Matthew Kuntz: Senator Tester, I think telling the families how to communicate with the VAs because you can get around HIPPA, you have to send us a letter, you need to send it to this portal, you can call us, we may not be able to tell you about the veteran but if you're veteran is in trouble this is how you communicate to us and this is the way you do it, we'll respond.  We tell our families, you do written letters to professionals, they start thinking about malpractice and pretty soon and they'll get moving.  But you have to train those families.  And the same thing, we have a family to family course which actually trains them in how to interact with the treatment system.

    Most veterans will encounter family and friends much more often that a medical professional.  As a result, they would be much more likely to observe warning signs early on.  And their connections run deeper and would be a great strength to communication and intervention.

    Committee Chair Johnny Isakson pointed out, "Timing is everything.  When someone is contemplating suicide, it's not something you put off to an appointment on Wednesday -- or to another day.  It's something you deal with immediately and you deal with quickly and you expedite the response to it."

    As Dr. Bryan observed, "Of all the many things we have learned about veteran suicide over the past decade, the most important are the following: (1) some interventions work much, much better than others and (2) simple things save lives."

    The suicide rate across all groups in the US -- veteran and non-veteran -- is approximately 30%.  That number is, of course, too high (and professionals tend to believe it's an undercount).  This is approximately the suicide rate for veterans who use VA services.  Again, that's too high.  The difference, as will be pointed out in the next exchange from the hearing we highlight, is only 9% for veterans who do not access VA services.

    For more data on suicides in the United States, you can refer to the American Foundation for Suicide Prevention which offers breakdowns by state.  The Veterans Crisis Line is 1-800-273-8255 (press #1).

    And now for the section section of the hearing we're going to note.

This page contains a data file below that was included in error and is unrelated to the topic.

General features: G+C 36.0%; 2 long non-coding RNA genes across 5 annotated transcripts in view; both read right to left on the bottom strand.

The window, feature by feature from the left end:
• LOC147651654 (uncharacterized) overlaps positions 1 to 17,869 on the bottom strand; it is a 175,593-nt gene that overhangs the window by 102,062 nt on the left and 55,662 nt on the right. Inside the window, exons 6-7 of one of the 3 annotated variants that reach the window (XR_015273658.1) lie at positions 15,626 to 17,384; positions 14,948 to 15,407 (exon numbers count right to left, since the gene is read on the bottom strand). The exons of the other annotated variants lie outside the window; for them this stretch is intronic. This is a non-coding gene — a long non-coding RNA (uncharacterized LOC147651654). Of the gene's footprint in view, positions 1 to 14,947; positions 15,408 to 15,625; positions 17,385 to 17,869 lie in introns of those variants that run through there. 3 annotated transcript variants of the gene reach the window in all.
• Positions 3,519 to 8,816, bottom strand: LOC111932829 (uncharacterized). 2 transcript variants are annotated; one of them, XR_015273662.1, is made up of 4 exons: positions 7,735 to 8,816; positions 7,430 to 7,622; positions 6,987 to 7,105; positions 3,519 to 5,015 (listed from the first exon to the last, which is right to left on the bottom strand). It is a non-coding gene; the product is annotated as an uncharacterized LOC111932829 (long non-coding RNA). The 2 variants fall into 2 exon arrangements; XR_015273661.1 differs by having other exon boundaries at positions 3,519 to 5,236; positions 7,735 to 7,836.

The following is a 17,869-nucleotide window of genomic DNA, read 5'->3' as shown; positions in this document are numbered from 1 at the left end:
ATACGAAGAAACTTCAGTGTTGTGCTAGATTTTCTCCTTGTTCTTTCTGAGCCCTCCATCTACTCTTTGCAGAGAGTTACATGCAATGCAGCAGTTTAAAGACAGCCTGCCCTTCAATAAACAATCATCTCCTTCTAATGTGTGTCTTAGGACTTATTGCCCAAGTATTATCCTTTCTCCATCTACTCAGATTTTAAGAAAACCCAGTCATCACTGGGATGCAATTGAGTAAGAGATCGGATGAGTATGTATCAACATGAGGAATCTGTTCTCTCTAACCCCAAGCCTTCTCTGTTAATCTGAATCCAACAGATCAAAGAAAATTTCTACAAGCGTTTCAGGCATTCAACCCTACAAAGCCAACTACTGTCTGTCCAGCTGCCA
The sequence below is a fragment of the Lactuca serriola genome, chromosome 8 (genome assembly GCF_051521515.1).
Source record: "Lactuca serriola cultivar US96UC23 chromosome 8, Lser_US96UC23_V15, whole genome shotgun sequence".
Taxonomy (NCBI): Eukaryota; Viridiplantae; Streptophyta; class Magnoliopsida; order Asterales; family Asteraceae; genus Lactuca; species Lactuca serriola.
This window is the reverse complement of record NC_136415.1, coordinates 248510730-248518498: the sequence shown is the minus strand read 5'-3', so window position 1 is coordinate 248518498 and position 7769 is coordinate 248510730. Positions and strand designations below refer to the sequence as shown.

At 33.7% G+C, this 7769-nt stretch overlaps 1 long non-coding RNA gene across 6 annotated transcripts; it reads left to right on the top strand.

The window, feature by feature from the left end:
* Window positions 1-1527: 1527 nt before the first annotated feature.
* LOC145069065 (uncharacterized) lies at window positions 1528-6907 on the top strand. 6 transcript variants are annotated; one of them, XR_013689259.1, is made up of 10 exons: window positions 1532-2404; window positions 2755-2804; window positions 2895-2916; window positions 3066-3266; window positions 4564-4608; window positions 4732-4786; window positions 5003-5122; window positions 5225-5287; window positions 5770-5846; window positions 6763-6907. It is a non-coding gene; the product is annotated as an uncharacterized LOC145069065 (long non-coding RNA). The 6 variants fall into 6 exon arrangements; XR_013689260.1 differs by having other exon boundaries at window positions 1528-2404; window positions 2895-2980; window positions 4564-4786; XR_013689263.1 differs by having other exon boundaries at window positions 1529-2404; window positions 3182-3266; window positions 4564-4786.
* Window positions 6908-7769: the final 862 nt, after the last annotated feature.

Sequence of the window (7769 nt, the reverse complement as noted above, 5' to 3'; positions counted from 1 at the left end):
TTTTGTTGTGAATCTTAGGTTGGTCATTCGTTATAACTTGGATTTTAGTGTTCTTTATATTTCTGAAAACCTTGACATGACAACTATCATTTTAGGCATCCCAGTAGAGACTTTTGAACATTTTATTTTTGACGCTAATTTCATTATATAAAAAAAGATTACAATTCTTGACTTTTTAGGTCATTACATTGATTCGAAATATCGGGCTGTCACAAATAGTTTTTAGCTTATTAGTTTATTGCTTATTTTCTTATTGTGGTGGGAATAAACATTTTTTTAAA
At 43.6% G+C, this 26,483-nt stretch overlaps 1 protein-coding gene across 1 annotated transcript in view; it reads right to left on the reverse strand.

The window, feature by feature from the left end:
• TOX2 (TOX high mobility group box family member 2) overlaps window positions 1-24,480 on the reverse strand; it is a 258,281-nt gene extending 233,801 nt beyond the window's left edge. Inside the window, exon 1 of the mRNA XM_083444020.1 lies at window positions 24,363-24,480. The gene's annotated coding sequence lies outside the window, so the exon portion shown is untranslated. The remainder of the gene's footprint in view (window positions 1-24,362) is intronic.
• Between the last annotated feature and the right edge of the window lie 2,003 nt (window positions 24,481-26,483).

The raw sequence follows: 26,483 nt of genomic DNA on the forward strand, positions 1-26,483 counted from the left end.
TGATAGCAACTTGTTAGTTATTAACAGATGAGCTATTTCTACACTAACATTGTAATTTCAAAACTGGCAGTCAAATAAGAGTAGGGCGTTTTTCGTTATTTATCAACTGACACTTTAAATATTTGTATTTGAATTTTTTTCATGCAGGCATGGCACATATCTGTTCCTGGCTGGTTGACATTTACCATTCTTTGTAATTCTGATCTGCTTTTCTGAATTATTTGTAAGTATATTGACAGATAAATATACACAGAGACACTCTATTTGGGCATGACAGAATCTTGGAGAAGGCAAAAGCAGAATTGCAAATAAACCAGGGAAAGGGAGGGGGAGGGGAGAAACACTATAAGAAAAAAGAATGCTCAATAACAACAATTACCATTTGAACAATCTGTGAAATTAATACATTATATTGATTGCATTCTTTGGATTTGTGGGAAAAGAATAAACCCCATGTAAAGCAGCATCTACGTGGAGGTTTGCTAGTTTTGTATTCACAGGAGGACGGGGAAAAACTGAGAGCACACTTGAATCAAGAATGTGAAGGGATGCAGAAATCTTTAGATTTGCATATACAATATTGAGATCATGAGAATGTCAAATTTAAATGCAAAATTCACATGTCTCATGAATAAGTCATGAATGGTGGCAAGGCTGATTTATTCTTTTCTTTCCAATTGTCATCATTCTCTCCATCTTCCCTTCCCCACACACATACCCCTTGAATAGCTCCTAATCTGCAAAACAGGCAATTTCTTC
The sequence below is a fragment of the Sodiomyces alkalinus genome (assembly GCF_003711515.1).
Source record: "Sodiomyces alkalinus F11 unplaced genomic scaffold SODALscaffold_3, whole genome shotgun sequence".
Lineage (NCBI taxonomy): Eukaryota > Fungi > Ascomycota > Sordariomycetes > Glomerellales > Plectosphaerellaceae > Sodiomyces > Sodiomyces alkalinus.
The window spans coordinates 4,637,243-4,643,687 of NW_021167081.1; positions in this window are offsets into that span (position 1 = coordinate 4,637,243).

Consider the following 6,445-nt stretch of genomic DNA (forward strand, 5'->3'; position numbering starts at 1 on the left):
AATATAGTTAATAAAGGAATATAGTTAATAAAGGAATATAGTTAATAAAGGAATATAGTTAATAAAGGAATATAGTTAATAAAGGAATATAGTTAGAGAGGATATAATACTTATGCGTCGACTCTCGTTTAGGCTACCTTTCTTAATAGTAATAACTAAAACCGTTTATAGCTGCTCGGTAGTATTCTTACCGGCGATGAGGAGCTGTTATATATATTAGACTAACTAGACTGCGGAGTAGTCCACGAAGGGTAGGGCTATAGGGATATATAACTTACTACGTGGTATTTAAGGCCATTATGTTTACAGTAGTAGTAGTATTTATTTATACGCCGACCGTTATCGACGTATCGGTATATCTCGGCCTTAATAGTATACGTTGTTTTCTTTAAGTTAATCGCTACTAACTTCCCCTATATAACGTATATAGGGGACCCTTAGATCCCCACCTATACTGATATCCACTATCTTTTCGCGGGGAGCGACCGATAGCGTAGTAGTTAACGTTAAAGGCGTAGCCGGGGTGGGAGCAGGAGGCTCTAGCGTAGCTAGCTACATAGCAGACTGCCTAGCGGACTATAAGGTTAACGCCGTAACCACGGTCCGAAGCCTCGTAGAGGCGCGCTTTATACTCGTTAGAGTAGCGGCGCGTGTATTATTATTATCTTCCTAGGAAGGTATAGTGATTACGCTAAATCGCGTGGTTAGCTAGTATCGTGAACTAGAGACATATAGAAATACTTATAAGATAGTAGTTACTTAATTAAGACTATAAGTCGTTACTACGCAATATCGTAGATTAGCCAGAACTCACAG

Senator Richard Blumenthal:  [. . .] the more I learn about this problem, the more complex and challenging I think it is.  Dr. Bryan, one of the very important statistics in your testimony is that the suicide rate among veterans who do not use VA services increased by 39% between 2001 and 2014 -- whereas the suicide rate among VA users increased by only 9%.  Put aside the exact numbers, what I am hearing again and again and again is that the suicide rates are increasing among veterans who lack access -- either because of geographic or other difficulties in reaching these services or because they have received less than honorable discharges and this has become a passion for me because there is a whole group of veterans who suffered from PTS [Post-Traumatic Stress], often undiagnosed, were separated less than honorably and have been cast out and barred from using those services and often feel stigmatized and disengaged -- not only from the VA but from society in general.  But I've met with many of them and I've worked the Dept of Defense on the review process -- which has been changed as a result of leadership within the Dept of Defense  commendably.  But many of those veterans who were using those services who were discharged less than honorably don't know about it -- don't know about the changes in policies, don't know about the possibilities of access to these services.  So it is a vicious cycle -- a lethal cycle -- which can lead to suicide.  So I guess my question to all of you -- not only about the less than honorably discharged veterans but women veterans who also perhaps do not readily access these services and their suicide rates are increasing.  Those segments of the veteran community whose suicide rates are increasing need to be reached.  And my question to each of you is do you see that phenomenon as real?  Do you recognize it?  And can you elaborate on it?  And what are your recommendations for addressing it?